So the next step in building the seat was to mark out the centerline. I had marked a rough centerline on the mold, but I wasn't too sure about it. So I pulled the set glass form off the mold and put it on the sling seat form and sat in it. I then had my lovely wife mark my spine location directly on the glass. I then put it back on the mold and used the string trick to draw the line.
From that line I marked out the edges of the ribs by marking out lines parallel to the centerline. I think the ribs are something like 6cm from center but I can't remember and I'm not running downstairs to measure right now. One of the things about my design is that the seat stay mounts have to go on the ribs rather than between them. To accommodate this I am going to leave flat sections on the ribs at those spots and the bulk them up with several layers of glass.
To create the ribs I ended up using blocks of pink foam cut and spray-mounted to the back of the seat. I started by ripping strips that were 2" wide by 1.5" tall. I then applied them by mitering them by hand and mounting them 1 x 1.
The next step in shaping them was to use a compass to scribe a line on both sides 1" high. I then used a hacksaw blade to trim the height to this line. I then shaped the foam as best I could using a surform plane and sand paper to a nice round cross section with tapered ends. The spray mount didn't work real well for this BTW, the blocks kept falling off and generally being a pain. If I do this again, I'm going to use epoxy or possibly just spray foam.
I then mixed up some fairing compound using glass bubbles and epoxy and used that to glue down any particularly recalcitrant blocks, fillet the join to the seat, and fill any gaps between blocks. This also didn't work as well as I'd have liked. It was difficult to put it where I wanted it and get it smooth. In the end its OK but not great. Also something I'd do differently next time.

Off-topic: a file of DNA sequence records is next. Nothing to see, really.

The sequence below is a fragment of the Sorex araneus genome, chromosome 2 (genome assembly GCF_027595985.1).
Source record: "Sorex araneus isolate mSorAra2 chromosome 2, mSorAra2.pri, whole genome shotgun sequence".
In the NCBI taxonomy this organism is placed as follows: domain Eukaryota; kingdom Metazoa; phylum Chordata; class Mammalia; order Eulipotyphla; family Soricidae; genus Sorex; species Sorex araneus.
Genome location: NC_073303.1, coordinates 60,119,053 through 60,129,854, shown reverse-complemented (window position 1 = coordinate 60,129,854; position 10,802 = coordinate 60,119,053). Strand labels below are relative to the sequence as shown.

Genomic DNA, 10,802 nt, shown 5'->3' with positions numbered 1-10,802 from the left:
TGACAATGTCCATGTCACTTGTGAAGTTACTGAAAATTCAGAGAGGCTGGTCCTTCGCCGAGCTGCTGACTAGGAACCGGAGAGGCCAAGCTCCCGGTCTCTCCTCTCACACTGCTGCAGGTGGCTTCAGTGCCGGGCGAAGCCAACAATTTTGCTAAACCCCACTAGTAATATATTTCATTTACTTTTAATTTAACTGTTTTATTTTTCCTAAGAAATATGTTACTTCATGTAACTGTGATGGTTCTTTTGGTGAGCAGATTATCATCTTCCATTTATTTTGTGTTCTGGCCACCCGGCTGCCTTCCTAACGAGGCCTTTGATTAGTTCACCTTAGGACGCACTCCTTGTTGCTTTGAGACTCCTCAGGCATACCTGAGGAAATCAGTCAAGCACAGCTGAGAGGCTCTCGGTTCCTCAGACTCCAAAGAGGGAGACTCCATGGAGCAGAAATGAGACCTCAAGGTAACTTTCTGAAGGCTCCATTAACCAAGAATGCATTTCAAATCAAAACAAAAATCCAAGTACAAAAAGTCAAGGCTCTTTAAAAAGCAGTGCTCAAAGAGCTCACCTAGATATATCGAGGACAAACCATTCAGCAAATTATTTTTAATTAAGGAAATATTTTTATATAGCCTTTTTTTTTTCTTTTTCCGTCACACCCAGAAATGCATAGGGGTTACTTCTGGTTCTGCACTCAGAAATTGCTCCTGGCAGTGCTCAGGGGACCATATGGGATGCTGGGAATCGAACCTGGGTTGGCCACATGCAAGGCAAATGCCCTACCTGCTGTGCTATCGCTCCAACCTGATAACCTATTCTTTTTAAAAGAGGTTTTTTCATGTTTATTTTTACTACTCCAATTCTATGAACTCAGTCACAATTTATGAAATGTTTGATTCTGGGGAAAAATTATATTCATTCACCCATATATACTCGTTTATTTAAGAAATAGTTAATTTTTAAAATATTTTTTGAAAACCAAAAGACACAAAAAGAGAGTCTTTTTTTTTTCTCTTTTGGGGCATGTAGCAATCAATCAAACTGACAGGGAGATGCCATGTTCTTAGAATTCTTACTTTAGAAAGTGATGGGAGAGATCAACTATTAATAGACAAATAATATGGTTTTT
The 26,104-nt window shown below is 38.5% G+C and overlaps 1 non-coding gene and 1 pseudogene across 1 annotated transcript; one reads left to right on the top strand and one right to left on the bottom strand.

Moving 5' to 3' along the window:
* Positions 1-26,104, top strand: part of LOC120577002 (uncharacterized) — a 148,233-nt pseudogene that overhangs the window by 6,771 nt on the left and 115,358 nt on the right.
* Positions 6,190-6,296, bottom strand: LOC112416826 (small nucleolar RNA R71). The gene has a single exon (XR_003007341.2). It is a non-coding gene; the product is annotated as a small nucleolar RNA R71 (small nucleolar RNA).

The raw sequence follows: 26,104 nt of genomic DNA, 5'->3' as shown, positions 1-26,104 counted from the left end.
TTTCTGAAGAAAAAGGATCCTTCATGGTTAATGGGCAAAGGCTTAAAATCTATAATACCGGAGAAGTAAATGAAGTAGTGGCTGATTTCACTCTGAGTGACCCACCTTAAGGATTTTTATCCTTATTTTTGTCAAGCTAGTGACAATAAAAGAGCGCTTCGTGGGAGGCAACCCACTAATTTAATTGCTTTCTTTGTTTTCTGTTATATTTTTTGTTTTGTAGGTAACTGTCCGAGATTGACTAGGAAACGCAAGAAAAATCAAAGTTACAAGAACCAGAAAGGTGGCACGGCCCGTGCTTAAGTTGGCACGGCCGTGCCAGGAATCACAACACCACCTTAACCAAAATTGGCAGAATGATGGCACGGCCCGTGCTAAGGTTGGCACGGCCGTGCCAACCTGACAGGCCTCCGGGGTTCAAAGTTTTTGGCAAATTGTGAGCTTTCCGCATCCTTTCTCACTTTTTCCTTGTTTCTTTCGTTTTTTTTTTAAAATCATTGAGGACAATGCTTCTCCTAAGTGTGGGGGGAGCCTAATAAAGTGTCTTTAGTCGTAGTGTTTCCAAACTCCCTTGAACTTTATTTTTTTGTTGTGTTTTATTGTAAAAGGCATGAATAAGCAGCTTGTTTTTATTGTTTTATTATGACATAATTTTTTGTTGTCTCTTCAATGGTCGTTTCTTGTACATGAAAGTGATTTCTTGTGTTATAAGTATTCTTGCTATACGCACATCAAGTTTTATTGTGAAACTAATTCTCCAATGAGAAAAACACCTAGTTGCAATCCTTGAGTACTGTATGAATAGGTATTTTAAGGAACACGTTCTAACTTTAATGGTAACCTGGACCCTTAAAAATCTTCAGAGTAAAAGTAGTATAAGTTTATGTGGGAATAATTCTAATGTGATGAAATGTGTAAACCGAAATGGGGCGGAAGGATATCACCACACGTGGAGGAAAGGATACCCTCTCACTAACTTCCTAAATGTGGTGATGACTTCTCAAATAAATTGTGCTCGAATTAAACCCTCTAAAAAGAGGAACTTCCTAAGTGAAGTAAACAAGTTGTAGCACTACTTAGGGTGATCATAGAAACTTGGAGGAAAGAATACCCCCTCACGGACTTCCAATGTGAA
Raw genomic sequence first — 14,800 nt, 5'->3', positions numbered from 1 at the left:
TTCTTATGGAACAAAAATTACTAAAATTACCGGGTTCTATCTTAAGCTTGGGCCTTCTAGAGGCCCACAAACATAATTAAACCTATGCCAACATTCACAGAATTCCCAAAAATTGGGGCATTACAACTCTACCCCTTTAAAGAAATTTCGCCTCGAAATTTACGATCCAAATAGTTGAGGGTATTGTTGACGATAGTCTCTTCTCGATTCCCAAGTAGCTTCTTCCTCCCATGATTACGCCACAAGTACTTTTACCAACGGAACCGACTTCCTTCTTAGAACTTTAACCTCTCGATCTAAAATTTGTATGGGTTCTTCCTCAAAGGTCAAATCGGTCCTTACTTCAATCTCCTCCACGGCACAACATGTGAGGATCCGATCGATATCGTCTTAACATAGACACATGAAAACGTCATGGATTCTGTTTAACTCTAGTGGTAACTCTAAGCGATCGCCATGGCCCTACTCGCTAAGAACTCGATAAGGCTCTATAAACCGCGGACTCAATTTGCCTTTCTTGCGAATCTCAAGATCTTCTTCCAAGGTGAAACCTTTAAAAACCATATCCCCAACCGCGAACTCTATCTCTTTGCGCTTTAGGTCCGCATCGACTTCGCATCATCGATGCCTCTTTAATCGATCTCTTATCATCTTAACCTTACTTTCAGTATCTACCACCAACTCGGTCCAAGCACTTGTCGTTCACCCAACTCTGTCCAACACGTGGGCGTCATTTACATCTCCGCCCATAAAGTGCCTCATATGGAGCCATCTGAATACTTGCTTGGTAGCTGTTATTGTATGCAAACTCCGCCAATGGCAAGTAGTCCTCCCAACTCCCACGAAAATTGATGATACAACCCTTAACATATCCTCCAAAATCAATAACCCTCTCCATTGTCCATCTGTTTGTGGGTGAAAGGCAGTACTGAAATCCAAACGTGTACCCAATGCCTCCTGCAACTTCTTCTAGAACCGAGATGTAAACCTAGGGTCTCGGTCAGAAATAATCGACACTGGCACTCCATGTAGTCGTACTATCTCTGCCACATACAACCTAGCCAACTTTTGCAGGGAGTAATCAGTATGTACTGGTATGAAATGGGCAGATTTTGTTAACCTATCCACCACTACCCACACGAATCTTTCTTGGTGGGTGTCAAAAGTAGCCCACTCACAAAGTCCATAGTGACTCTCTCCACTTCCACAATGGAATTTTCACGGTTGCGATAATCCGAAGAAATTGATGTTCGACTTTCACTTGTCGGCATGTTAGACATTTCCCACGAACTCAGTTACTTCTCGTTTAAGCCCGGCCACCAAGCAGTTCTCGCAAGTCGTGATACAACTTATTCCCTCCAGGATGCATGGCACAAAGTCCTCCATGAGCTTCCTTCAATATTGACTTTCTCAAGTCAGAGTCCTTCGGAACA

I came back the next day when the filler set up and tried to smooth out the nasty bits using the surform, files, sandpaper, and various dremel attachments. In the end I found the wire wheel on the dremel to give the best control, but it was a pain and ate up the foam if I wasn't really careful. I did mess up a few spots, so I used spray foam to back fill them and then cut and smoothed it out. This worked reasonably well. The spray foam isn't totally consistent throughout, so there are some bubbly bits, but it's good enough to keep the glass in place. Finally a technique that shows some promise!
While the spray foam was setting, prior to trimming it, I cut up some fiberglass. I cut 4.5" wide strips to cover the ribs from a lighter glass (5oz I think). I also cut them on a 45deg bias to allow it to drape better. I cut a total of 6 strips, but I was only able to apply one layer tonight because I ran out of epoxy. Darn. I ordered some this morning expecting this to be a problem, but I won't have it till Thurs or Friday, so I'm stuck till then. Still, things are progressing. I discovered that the bottom of my epoxy container contains a lot of semi-hard gunk. I'm a little worried that the stuff might not be 100% good, so it's probably good that I'm getting new stuff. It seems to have hardened ok so I'm keeping my fingers crossed and we'll see how it goes.